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Do I have a restaurant negligence case?

Houston, TX |
Filed under: Credit Evidence

While eating a blue crab cake at Landry's Seafood, about 3/4s of the way through I discovered what I thought at first to be a burnt bottom on the crab cake. After further inspection it turned out to be an adhesive food inspection and expiration tag. The tag had a possibly toxic residue of some sort on it along with it be fully filled out with hand written ink displaying the current employee approval signature and expiration date of the item it related to.

Once the item was found I proceeded to take pictures of the item and reported the incident to the waitress who promptly relayed the message with the manager on duty. The manager immediately before inquiring about the situation tries to discard of the item as if he wants to rid of the evidence. I stopped him and have froze the label.

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Attorney answers 2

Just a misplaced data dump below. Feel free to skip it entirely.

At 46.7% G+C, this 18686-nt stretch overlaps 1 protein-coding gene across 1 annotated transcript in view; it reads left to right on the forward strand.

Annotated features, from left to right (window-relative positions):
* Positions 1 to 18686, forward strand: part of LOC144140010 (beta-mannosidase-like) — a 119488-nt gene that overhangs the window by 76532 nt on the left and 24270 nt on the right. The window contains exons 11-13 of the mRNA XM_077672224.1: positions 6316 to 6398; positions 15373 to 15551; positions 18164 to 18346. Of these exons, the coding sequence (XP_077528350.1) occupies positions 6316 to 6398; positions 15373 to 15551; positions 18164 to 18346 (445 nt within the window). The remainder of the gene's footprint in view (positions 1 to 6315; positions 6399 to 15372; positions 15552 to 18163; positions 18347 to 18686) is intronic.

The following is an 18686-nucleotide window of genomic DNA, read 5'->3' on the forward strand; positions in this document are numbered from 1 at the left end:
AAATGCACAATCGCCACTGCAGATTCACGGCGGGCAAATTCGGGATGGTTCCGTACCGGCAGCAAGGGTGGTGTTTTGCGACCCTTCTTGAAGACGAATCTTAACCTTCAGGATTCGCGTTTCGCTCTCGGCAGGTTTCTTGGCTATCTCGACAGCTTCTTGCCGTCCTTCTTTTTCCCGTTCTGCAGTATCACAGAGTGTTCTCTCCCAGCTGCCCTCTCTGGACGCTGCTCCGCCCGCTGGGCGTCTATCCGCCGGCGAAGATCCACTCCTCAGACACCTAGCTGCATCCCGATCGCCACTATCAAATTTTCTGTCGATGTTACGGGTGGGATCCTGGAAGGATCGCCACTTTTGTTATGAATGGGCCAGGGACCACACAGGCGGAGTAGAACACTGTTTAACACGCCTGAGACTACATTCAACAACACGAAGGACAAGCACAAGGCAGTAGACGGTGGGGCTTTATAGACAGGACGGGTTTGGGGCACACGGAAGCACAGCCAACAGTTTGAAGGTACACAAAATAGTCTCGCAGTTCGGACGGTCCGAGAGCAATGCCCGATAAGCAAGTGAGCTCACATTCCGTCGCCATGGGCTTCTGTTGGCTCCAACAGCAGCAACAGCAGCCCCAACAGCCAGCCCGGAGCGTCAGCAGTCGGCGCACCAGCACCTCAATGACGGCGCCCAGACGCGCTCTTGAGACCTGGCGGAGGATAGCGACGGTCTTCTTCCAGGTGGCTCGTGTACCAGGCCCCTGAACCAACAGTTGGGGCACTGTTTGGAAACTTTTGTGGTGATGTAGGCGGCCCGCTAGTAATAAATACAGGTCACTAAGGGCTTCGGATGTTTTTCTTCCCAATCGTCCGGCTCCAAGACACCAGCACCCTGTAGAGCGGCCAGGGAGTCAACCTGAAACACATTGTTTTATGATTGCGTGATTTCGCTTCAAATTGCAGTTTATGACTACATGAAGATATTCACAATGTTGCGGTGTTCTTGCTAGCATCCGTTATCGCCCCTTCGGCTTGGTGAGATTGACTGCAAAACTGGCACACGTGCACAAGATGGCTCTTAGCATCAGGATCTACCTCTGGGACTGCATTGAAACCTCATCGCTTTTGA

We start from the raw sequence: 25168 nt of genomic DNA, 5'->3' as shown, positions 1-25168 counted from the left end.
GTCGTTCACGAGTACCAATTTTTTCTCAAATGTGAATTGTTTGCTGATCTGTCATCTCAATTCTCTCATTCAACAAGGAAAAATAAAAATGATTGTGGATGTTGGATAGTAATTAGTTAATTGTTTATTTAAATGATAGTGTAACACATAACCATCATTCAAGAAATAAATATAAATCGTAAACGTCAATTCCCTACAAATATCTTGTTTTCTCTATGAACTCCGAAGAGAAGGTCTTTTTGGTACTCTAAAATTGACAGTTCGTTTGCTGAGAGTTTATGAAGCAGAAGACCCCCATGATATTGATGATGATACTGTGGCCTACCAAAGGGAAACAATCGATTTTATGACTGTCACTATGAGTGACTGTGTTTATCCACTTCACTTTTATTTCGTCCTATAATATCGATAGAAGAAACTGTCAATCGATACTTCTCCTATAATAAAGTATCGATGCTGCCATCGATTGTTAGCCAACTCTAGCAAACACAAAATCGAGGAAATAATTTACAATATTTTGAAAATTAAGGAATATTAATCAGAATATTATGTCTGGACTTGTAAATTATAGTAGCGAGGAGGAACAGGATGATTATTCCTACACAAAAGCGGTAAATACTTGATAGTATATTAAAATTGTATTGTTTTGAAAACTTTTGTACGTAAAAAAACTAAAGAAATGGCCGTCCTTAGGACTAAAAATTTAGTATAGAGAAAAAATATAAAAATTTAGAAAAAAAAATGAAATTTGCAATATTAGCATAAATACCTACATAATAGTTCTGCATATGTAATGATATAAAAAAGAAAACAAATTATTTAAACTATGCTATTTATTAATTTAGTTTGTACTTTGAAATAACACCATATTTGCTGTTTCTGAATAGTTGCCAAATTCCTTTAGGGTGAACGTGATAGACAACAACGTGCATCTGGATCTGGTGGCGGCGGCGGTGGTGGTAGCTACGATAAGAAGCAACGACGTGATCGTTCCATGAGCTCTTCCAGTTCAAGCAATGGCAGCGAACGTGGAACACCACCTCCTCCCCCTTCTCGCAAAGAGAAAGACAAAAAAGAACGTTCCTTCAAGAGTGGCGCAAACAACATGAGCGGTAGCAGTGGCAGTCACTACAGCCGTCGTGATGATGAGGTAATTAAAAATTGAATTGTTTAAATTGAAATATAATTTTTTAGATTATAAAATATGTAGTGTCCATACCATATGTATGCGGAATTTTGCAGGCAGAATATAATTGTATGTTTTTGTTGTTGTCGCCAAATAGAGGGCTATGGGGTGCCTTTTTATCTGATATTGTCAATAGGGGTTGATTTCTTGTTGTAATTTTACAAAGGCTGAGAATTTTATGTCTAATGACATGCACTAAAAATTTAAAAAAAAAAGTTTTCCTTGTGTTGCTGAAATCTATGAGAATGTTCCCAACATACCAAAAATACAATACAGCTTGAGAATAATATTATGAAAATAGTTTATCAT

Probably not.

There are several elements you must prove in order to prevail in a negligence case. One of them is that you suffered some actual harm. It's not clear from your post that you've suffered any harm, beyond perhaps a histrionic episode in a public place.

Taking a piece of food home is also worthless evidence. At trial, they will defeat that evidence pretty quickly. Your photos and the testimony of eye-witnesses are your only worthwhile evidence. But again, if you have not suffered any harm from the incident, you don't have a negilgence case.

You may have other causes of action, but the value of those causes of action would probably be limited to your financial loss, which probably would have been mitigated had you allowed the manager to credit your bill for the cost of the unsatisfactory food.


It would cost you more to sue on these facts than you could recover if you won. I don't know if it will make you feel any better, but when it comes to foreign matter in foods prepared at restaurant, yours is a light-weight in the competition. A little internet research on this issue may leave you feeling like you got lucky.

My responses to questions on Avvo are never intended as legal advice and must not be relied upon as legal advice. I give legal advice only in the course of an attorney-client relationship. Exchange of information through Avvo's Questions forum does not establish an attorney-client relationship with me. That relationship is established only by individual consultation and execution of a written agreement for legal services.

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